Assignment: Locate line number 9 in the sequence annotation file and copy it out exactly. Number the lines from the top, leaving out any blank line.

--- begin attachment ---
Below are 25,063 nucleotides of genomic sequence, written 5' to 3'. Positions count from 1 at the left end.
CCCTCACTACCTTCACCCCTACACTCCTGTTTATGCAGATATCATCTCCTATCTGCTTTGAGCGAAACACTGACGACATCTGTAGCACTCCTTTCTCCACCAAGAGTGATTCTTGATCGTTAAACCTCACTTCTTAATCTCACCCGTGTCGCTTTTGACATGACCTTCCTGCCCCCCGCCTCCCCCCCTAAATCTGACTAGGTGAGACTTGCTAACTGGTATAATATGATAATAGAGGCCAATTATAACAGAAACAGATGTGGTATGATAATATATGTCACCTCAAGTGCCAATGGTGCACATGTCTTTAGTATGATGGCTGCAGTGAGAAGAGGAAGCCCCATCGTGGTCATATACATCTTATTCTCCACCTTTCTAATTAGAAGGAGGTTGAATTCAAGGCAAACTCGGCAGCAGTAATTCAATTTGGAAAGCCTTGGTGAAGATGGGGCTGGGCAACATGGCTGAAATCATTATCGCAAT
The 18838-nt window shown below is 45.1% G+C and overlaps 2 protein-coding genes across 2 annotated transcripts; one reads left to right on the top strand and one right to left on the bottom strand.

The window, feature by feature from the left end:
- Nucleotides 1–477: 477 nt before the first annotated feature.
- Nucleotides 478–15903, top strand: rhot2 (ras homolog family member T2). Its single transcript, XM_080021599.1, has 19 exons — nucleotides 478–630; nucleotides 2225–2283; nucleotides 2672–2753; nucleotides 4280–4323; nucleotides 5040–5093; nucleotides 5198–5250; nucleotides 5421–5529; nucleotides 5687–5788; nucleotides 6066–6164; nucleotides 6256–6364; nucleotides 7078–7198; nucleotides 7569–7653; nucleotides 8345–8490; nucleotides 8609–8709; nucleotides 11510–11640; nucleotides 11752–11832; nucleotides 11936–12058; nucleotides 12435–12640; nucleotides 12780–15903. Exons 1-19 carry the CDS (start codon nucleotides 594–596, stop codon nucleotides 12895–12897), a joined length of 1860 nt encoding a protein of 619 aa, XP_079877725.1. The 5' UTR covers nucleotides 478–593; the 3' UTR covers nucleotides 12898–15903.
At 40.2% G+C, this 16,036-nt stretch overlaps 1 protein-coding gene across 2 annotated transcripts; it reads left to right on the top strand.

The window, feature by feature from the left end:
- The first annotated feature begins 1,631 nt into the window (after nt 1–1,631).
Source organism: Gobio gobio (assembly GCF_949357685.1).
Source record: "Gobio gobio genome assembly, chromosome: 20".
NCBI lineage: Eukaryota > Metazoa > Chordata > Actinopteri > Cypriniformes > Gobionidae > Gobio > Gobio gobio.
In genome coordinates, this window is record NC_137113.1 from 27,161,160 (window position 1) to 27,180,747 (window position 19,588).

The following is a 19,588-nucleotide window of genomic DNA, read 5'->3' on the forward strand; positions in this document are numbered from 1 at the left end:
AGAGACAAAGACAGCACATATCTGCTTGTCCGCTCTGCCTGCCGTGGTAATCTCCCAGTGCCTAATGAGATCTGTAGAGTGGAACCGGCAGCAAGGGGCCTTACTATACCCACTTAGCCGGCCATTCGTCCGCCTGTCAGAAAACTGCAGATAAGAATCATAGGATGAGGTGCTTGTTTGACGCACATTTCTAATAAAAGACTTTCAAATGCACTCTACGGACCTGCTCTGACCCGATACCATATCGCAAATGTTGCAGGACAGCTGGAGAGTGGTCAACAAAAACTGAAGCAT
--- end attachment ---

- The first annotated feature begins 1,631 nt into the window (after nt 1–1,631).